Electronics & Navigation

Boat Navigation Guide for Beginners

Are you a newbie and currently looking for some boat navigation guides?

As a beginner, there’s plenty of stuff that you should know before setting off to the sea and navigation should be on your priority list. Luckily, we’re here to discuss all the basic tips and guides to boat navigation.


Electronic Marine Navigation

Since technology has been a part of our daily lives, navigating a boat became easier with the help of modern devices such as Chartplotters/GPS trackers. These devices help boaters see their real-time position, direction of travel, and speed.

Chartplotters also feature a virtual compass and can create a waypoint from the boaters’ current location to their destination. This also has an electronic map that will help you mark different routes.

Traditional Navigation

Though electronic marine navigation makes boaters’ lives easier, some boaters still prefer the traditional way. Let’s be real, there are times when electronics fail and give us incorrect information. To avoid these situations, boaters prefer to use traditional tools when navigating. These include:

  • Parallel Rulers – drafting instruments that boaters use to draw parallel lines when plotting their route.
  • Charts – depend on what waterway you’ll be traveling to. They’ll show you a graphic representation of coastal regions, depths of water,  sea areas, heights of land, etc.
  • Dividers – used for transferring, measuring and marking distances. Dividers help boaters measure distance in nautical miles.
  • Compass – of course, when it comes to navigating having a compass is a must. This instrument shows the geographic cardinal directions and will help you determine whether you’re heading north, south, east or west.


  • The first step is to choose which method are you going to use: traditional or electronic navigation?
  • If you’ll use traditional navigation, prepare your tools and plot your waypoint/route. If you’ll use your Chartplotter/GPS, start operating it by pushing the power button.
  • Be mindful of your speed, real-time position and direction.
  • Finalize your waypoints and create a route (from point A to point B)
  • Be aware and remain within sight of land; observe landmarks as references.


When it comes to navigation, having the right lights is essential. Whether you own a big boat or a small one, it’s required to prevent accidents. 

The most common lights are the masthead lights, sidelights, stern lights and all-round white lights.

  • Masthead Lights – this white light is required on all vessels and is located in front of the boat and should be visible across 225 degrees and from two miles away.
  • Sidelights – these lights have two colors; the green light indicates a vessel’s starboard (right) side while the red light indicates a vessel’s port (left) side. These lights serve as a sign that another vessel is approaching.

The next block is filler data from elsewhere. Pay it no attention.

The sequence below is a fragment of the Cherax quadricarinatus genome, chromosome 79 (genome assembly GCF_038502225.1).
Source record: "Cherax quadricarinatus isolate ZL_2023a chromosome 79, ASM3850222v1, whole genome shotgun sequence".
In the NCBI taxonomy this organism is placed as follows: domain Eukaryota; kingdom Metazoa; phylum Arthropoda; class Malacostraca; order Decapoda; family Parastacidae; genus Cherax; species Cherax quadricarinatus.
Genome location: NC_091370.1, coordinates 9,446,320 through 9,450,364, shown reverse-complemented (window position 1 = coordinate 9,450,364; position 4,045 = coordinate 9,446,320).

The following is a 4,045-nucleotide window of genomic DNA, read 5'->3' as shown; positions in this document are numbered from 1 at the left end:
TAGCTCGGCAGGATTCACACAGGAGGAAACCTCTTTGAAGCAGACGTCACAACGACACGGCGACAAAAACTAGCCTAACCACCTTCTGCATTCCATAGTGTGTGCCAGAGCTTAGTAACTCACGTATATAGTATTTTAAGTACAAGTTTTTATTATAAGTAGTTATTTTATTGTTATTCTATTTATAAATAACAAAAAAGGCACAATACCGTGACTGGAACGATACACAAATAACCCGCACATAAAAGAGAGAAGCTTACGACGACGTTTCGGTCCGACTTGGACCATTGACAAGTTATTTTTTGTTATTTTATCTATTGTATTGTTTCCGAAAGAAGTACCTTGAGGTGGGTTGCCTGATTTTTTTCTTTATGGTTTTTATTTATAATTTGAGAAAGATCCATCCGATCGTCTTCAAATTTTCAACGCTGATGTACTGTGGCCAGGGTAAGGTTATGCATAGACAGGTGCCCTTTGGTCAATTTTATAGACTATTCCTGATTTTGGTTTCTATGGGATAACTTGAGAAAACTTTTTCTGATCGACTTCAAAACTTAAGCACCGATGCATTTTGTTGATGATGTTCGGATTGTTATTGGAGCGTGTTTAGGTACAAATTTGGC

• Sternlights – these white running lights shine at 135 degrees from the back of the boat. They also allow boaters to determine what direction a vessel is going.
  • All-Round White Light – a 360-degree arc white light that shines brightly over the horizon. This light can serve as an anchor light if sidelights are off.


Navigation aids are simply like street signs, they serve as guides for boaters to prevent any unwanted events while on the water. Basic navigation aids include buoys, beacons, lights, fog signals, etc. To further understand, here are some examples and their uses:

  • Port hand buoys – can be shaped like pillars, cans, or spars. These buoys are easy to determine due to their bright green lights which illuminate on top during the night. Their main purpose is to serve as a mark on the left side of the channel when heading upstream.
  • Starboard hand buoys red buoys that mark the right side of the channel when heading upstream. They’re usually cone-shaped and have red lights on top.
  • Isolated danger buoys – are color black with red horizontal stripes buoy that signal a secluded danger on the water.
  • Cautionary buoys yellow buoys that tell dangers such as underwater structures, raceways, firing ranges, seaplane bases, etc.
  • Junction day beacon – a diamond-shaped marker with a red border sign that informs boaters that there’s a common ground where it is safe to proceed either to port or to starboard.


First and foremost, navigation rules and street rules are almost alike when it comes to their objectives. These rules help boaters to navigate safely and avoid boating accidents related to crossing, overtaking, head-on collision, etc.

In 2017, almost 4,300 recreational boat accidents were reported by the United States Coast Guard. Sad to say that these accidents simply reflect that a huge percent of boat owners are not familiar with navigation rules. For beginners, here are some important tips and rules to avoid collisions:

  • Rule 13: Overtaking – if a vessel is overtaking your vessel, you should give way and act accordingly.
  • Rule 15: Crossing Situation – if two vessels are crossing and might involve risk of collisions, the vessel which has the other on its starboard side should keep out of the way.
  • Rule 16: Action by Give-way Vessel – if your vessel is asked by another vessel to keep out of the way, take early action and distance your boat.


Boaters have different techniques and devices that can personally help them during navigation. But keep in mind that as a boater you’re required to know all navigation rules to avoid mishaps during your boating trips.

Do you have some personal tips when it comes to navigating a boat? Share us your thoughts and comment below.

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